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Review
, 8 (4)

Antibody Structure and Function: The Basis for Engineering Therapeutics

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Review

Antibody Structure and Function: The Basis for Engineering Therapeutics

Mark L Chiu et al. Antibodies (Basel).

Abstract

Antibodies and antibody-derived macromolecules have established themselves as the mainstay in protein-based therapeutic molecules (biologics). Our knowledge of the structure-function relationships of antibodies provides a platform for protein engineering that has been exploited to generate a wide range of biologics for a host of therapeutic indications. In this review, our basic understanding of the antibody structure is described along with how that knowledge has leveraged the engineering of antibody and antibody-related therapeutics having the appropriate antigen affinity, effector function, and biophysical properties. The platforms examined include the development of antibodies, antibody fragments, bispecific antibody, and antibody fusion products, whose efficacy and manufacturability can be improved via humanization, affinity modulation, and stability enhancement. We also review the design and selection of binding arms, and avidity modulation. Different strategies of preparing bispecific and multispecific molecules for an array of therapeutic applications are included.

Keywords: antibody engineering; therapeutic biologics.

Conflict of interest statement

The authors declare no conflicts of interest. M.L.C., A.T., and G.L.G. are employees of Janssen Laboratories.

Figures

Figure 1
Figure 1
A ribbon representation of an intact IgG, Protein Data Bank (PDB) id: 1igt [11], which is a mouse IgG2a isotype. The light chains are green, the heavy chains are cyan and blue, the glycan is orange sticks, and the interchain disulfides are yellow sticks.
Figure 2
Figure 2
The immunoglobulin fold. The left ribbon image (cyan and red) of the heavy-chain variable (VH) domain illustrates the V domain immunoglobulin folding pattern (VH of Fab 388, PDBid 5i1a) [12]. The V domain complementarity-determining regions (CDRs) are shown in red. The right ribbon image (green) illustrates the similar folding pattern of a typical C domain (CL of Fab 5844, PDBid: 5i18 [12].
Figure 3
Figure 3
The Ab Fv region with the VH in cyan and the VL in green. The Martin CDRs are highlighted in red (Fv of Fab 388, PDBid: 5i1a) [12].
Figure 4
Figure 4
The structural features of the human IgG1 Fc and how they impact functionality. The Fc is represented by a ribbon image of the Fc structure (PDBid: 3ave [65]). The two heavy chains are shown in blue and cyan; the carbohydrate is represented by orange sticks.
Figure 5
Figure 5
(A) Schematic representation of the most abundant recombinant N-linked oligosaccharide from human IgG Asn 297 (G2S2F) with glycosidic linkages. A similar representation of recombinant human IgG1 G2S2F is shown. The monomeric saccharides are shown as blue squares as N acetyl glucosamine; green circles as mannose; yellow circles as galactose; red squares as fucose; and purple rhombi as sialic acid or N acetyl neuraminic acid. (B) The glycosidic linkage numbers for representative oligosaccharides. The numbering of the glycosidic linkages are shown for oligosaccharides found in IgG molecules. The 1-4 N acetyl glucosamine can be found in human IgG structures. (C) Major species of N-linked oligosaccharides found in recombinant IgGs expressed in Chinese hamster ovary (CHO) cells may vary considerably by the addition of other sugar residues, such as sialic acids, N-acetylglucosamines, and galactose.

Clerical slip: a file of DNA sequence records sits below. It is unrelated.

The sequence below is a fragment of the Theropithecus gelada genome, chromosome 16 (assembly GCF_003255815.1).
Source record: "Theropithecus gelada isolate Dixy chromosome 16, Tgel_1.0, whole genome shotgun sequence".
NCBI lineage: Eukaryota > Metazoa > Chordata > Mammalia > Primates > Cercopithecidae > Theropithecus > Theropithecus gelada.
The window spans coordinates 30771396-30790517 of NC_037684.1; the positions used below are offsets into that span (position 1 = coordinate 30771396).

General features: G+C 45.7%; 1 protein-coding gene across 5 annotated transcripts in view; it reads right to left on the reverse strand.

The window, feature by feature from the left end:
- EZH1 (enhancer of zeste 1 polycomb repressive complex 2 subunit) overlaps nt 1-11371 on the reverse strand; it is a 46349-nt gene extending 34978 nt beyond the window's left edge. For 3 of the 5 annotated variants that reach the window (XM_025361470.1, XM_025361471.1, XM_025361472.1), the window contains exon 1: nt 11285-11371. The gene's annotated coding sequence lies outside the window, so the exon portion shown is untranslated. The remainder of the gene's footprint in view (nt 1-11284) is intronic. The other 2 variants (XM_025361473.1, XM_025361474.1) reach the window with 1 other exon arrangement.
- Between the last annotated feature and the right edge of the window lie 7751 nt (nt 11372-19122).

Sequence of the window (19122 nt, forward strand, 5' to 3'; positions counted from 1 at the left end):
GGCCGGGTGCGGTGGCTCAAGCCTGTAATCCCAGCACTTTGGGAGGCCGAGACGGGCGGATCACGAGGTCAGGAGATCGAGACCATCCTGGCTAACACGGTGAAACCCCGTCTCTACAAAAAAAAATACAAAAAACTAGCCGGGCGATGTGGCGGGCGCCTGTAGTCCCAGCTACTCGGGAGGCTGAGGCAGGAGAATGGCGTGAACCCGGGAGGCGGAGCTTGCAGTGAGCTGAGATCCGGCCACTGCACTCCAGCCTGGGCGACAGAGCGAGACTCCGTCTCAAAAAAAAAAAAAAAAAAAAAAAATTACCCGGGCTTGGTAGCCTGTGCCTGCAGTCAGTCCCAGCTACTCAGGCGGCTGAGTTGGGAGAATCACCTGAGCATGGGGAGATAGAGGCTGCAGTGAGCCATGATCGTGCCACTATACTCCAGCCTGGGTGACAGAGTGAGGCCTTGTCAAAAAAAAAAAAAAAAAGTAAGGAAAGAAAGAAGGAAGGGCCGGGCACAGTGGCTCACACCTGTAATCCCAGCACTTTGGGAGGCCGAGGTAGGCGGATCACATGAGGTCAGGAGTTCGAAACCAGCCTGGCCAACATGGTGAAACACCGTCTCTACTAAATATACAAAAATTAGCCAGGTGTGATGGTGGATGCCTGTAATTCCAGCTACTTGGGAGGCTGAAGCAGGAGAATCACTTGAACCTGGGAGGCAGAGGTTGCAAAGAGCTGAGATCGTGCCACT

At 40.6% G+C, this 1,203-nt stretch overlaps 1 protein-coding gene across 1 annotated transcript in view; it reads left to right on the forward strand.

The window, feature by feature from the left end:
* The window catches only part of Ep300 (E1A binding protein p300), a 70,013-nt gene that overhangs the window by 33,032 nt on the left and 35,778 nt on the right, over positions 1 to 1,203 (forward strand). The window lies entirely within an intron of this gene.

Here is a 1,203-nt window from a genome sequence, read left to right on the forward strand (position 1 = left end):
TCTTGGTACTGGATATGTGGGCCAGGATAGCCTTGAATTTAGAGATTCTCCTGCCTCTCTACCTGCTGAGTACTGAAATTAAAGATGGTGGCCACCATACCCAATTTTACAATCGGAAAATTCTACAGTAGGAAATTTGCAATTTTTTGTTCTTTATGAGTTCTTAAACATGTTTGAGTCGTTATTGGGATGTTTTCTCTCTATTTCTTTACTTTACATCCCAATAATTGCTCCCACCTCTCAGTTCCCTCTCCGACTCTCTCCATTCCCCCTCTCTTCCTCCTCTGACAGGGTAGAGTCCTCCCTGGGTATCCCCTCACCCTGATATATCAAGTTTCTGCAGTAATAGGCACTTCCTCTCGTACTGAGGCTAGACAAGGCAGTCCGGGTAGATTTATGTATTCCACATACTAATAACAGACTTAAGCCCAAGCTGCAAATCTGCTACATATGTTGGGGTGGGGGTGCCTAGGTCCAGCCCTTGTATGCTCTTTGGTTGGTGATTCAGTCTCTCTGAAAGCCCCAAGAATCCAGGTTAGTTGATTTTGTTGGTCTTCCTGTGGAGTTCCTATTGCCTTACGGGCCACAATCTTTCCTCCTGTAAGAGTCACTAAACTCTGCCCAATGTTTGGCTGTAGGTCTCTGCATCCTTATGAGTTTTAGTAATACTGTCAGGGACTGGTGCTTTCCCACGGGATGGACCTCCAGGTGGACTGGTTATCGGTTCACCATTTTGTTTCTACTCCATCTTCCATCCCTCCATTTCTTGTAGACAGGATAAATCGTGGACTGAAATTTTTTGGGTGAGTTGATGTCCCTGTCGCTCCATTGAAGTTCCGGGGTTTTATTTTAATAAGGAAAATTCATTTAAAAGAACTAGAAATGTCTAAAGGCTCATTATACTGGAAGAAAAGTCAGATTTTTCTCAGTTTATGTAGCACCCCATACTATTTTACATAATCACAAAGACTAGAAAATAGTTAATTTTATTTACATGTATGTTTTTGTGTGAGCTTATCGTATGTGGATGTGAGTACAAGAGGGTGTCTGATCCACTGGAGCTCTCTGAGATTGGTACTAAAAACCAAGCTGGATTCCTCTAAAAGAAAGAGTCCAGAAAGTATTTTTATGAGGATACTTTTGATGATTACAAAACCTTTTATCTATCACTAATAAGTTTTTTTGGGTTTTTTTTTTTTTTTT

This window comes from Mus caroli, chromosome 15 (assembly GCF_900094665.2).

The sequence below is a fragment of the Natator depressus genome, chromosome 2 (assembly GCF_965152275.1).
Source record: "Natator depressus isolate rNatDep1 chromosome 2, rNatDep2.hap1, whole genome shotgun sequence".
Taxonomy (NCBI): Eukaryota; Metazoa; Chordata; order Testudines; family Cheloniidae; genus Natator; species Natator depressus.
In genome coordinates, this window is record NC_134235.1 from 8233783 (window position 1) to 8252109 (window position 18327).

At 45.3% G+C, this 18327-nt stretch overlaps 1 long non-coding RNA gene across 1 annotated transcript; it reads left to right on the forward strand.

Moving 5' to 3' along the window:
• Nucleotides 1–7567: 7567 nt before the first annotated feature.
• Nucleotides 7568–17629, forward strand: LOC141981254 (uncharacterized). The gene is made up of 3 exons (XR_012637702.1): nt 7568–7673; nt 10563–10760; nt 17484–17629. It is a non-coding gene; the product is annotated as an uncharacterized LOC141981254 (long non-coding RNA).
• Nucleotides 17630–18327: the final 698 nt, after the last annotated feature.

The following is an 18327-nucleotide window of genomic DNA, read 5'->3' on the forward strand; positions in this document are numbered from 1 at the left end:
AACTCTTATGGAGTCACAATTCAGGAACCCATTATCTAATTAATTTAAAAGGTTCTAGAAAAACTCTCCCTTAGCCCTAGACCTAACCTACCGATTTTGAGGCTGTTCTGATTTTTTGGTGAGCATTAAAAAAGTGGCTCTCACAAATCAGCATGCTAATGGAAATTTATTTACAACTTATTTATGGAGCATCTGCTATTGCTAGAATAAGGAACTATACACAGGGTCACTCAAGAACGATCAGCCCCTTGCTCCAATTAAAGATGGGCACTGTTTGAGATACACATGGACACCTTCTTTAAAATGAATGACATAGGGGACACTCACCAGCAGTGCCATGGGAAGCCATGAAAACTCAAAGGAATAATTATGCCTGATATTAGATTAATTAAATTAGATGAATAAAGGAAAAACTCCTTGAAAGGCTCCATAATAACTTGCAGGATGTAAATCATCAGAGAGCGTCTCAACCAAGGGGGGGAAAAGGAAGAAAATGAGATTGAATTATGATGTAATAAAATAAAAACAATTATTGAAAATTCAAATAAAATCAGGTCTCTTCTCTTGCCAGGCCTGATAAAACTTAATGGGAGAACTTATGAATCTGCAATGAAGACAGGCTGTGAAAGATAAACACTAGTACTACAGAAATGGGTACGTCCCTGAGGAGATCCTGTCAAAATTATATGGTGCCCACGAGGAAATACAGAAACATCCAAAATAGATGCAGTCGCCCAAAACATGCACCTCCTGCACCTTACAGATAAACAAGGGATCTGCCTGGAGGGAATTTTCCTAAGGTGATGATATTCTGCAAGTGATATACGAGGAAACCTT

Figure 5
Figure 5
(A) Schematic representation of the most abundant recombinant N-linked oligosaccharide from human IgG Asn 297 (G2S2F) with glycosidic linkages. A similar representation of recombinant human IgG1 G2S2F is shown. The monomeric saccharides are shown as blue squares as N acetyl glucosamine; green circles as mannose; yellow circles as galactose; red squares as fucose; and purple rhombi as sialic acid or N acetyl neuraminic acid. (B) The glycosidic linkage numbers for representative oligosaccharides. The numbering of the glycosidic linkages are shown for oligosaccharides found in IgG molecules. The 1-4 N acetyl glucosamine can be found in human IgG structures. (C) Major species of N-linked oligosaccharides found in recombinant IgGs expressed in Chinese hamster ovary (CHO) cells may vary considerably by the addition of other sugar residues, such as sialic acids, N-acetylglucosamines, and galactose.
Figure 6
Figure 6
The hinge sequences of human IgG isotopes illustrating the upper, core, and lower hinge regions. Sequence numbers are given for the IgG1 hinge.
Figure 7
Figure 7
Collier de Perles presentation [105] of VH showing CDRs (red), Vernier zone residues (gray), and VH–VL interface residues (green). Amino acids correspond to human germline IGHV1-69*01 with the Chothia numbering of residues.
Figure 8
Figure 8
Collier de Perles presentation [105] of VL showing CDRs (red), Vernier zone residues (gray), and VH–VL interface residues (green). Amino acids correspond to human germline IGKV4-1*01 with the Chothia numbering of residues.
Figure 9
Figure 9
Schematic representation of bispecific and multispecific molecules. Domains 1–6 (D1–D6) can represent binding domains that can include Fab, scFv, DART®, VHH, and other alternative binding motifs. Linker sequences (L1–L6) can represent distinct linker regions. The Fc region can represent the IgG Fc region or be replaced with another other motif for modulation of the FcγR, FcRn, and PK profile. A standard mAb has D1 = D2, L1 = L2, and Fc = IgG Fc region.

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